I tried to find the answer by my own but unfortunately I couldn't.

Let's say I have the discret values of a signal which is 10s long.

What is the FFT which is performed on a sliding window with time?

What is the difference to the FFT, where I get the frequency spectrum of the signal?


If you have the samples of a signal of length $L$ (corresponding to 10s analog duration for example) and want to analyse its spectrum, then you can peform an $L$ point DFT/FFT on the whole data at once.

This would provide you the maximum spectral resolution but minimum temporal resolution; i.e., time locality of the events are mainly lost (or better become obscured in the phase spectrum).

If you wish to sacrifice some spectral resolution but increase the temporal instead, then you can analyse the signal in small blocks (overlapping chunks) and move the block window in time to observe the change in the local spectral behaviour. This motion of the analysis window is referred to as sliding action. And the analysis is essentially a sliding window analysis, aka short-time Fourier analysis, windowed Fourier analysis etc.

Note that for various reasons it's best to use some weighting within windowing before the DFTs are applied.

  • $\begingroup$ Thank you very much @Fat32. So, to fully understand this, if L=1000 I do split it in lets say ten 100 chunks, apply a weighting window (e.g. hamming) on this chunks ... but now I have two questions again : 1. How to decide the overlapping 2. Do I now have the spectrum of 10 chunks? If there is a source I could read this in detail (maybe with examples) I would be really grateful! $\endgroup$ – OcK May 6 at 20:29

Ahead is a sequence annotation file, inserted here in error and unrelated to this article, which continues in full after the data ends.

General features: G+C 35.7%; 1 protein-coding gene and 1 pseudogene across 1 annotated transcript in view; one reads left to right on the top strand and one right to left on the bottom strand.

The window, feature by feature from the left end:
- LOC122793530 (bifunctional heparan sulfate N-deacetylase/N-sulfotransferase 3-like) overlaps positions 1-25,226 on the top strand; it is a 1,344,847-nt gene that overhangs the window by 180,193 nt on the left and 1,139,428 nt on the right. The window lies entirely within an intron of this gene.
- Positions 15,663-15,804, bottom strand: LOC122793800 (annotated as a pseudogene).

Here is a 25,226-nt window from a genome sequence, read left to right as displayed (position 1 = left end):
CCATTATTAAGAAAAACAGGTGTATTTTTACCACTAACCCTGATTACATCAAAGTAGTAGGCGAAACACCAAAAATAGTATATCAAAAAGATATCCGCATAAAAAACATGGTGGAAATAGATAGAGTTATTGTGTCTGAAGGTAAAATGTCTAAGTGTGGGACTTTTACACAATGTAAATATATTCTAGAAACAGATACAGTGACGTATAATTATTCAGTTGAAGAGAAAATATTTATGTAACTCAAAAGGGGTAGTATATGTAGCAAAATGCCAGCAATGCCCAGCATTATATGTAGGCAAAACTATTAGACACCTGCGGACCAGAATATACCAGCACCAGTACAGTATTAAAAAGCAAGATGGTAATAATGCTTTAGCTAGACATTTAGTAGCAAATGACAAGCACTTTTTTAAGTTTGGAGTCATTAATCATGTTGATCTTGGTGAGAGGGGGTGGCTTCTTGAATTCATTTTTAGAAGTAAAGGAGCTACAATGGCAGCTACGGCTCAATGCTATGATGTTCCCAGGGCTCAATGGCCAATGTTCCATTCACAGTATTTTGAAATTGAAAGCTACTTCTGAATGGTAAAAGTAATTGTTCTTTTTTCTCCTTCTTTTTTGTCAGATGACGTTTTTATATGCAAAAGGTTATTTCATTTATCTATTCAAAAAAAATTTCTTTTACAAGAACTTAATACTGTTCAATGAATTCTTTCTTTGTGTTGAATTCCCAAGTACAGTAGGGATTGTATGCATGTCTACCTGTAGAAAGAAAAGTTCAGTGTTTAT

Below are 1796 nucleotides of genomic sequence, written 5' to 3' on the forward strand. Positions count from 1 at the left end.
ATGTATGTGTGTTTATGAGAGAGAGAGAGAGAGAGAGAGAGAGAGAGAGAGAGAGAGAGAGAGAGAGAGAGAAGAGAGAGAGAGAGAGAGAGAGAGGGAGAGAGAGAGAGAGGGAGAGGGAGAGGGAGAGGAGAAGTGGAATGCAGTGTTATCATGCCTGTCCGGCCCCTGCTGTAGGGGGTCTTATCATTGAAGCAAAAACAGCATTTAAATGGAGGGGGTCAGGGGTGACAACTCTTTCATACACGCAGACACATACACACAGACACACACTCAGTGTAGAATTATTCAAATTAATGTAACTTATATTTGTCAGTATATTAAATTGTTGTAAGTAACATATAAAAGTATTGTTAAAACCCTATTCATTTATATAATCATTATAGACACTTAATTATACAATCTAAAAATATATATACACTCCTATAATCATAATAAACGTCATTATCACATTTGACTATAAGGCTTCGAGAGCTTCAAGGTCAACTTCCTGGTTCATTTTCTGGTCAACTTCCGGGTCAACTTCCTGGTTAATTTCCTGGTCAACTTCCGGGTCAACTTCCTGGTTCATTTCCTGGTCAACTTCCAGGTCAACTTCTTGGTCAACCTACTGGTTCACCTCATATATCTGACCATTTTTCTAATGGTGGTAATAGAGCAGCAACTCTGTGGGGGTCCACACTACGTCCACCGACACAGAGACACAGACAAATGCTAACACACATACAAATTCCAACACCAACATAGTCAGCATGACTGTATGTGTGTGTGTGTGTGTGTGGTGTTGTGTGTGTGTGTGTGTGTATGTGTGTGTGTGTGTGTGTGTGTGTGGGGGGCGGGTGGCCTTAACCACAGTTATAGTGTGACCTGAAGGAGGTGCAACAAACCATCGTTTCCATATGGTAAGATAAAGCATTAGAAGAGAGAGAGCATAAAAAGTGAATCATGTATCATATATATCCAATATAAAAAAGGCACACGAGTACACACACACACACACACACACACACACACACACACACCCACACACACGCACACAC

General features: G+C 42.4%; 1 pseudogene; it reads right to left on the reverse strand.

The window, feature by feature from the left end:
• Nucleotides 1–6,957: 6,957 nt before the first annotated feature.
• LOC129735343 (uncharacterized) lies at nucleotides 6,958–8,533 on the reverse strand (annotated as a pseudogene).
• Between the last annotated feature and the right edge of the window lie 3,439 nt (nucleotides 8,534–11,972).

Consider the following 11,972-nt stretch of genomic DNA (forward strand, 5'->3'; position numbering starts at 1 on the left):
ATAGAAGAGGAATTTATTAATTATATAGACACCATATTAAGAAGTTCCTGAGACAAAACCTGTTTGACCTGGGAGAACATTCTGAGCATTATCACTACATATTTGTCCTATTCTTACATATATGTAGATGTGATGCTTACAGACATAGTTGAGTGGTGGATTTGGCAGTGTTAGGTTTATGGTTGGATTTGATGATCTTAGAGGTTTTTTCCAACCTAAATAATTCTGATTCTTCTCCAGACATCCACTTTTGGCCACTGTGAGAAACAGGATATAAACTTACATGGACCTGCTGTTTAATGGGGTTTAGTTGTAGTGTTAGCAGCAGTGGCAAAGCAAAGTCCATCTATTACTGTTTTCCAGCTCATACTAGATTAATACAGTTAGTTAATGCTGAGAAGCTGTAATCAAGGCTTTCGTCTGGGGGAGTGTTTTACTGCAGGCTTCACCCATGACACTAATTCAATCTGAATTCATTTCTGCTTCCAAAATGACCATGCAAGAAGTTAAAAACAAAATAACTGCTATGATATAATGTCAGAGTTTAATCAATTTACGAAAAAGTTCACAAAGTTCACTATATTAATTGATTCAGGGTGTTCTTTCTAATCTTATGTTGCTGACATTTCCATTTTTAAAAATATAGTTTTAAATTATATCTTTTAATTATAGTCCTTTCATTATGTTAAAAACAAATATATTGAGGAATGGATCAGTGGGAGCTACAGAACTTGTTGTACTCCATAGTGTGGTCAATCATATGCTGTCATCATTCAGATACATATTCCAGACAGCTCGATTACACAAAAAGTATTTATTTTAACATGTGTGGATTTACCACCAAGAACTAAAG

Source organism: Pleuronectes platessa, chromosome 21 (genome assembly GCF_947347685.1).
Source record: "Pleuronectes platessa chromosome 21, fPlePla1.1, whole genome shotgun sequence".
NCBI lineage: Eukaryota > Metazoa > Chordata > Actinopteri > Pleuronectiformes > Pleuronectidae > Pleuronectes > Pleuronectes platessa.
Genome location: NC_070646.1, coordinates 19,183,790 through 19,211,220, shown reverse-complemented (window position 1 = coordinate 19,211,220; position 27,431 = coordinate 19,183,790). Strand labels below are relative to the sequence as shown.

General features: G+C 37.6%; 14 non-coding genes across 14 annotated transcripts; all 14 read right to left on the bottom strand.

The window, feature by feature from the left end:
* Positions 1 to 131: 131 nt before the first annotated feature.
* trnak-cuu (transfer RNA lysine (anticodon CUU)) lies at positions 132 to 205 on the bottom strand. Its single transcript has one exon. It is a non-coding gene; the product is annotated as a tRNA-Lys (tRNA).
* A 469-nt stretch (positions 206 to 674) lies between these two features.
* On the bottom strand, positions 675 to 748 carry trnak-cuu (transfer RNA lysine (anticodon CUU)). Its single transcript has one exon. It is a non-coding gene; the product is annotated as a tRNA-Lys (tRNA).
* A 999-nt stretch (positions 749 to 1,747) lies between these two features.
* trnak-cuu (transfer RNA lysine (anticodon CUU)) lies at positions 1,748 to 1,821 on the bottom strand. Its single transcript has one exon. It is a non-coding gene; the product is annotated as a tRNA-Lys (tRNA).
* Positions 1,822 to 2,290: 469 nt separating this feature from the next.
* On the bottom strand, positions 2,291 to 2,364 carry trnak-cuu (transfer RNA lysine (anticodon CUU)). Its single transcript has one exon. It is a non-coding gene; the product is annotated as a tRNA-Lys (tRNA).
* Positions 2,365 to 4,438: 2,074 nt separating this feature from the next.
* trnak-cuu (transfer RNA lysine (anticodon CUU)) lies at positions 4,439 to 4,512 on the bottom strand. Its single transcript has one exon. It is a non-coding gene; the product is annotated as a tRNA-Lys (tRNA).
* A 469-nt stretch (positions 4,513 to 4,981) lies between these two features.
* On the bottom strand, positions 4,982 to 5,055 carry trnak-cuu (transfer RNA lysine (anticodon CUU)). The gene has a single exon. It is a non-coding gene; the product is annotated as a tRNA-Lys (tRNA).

• $\begingroup$ there are trade-offs in deciding the length of the window. And overlapping amounts of %25 to %50 are very common. The shorter the overlap, the more the jumps between the chunks and also more efficient to compute. If too much overlap, you would get little extra benefit at a demanding computational cost. $\endgroup$ – Fat32 May 6 at 21:05
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    $\begingroup$ one can even do 75% overlap. or 87.5% overlap. if you keep your phases in line and use a correctly-scaled complementary window (like Hann), this results in a really smooth STFT. conceptually you can overlap all samples except one. so the window slides exactly one sample for each input sample and this whole DFT and inverse DFT happens for every sample. really computationally costly, but about as smooth as you're gonna get. $\endgroup$ – robert bristow-johnson May 8 at 20:00
  • $\begingroup$ thanx! that's what I wanted to say indeed ;-) $\endgroup$ – Fat32 May 8 at 20:01
  • $\begingroup$ what I don't follow about the sliding window approach is that you're gonna get a different DFT ( or STFT ) as the new samples arrive so which one is correct ? This is a well known problem in time series where you want to estimate something so, as new data comes in, you use a rolling window and the estimate changes. so which estimate is correct ? no one knows. or maybe the whole data should be used. there is no answer, atleast in the time domain. $\endgroup$ – mark leeds May 9 at 2:55

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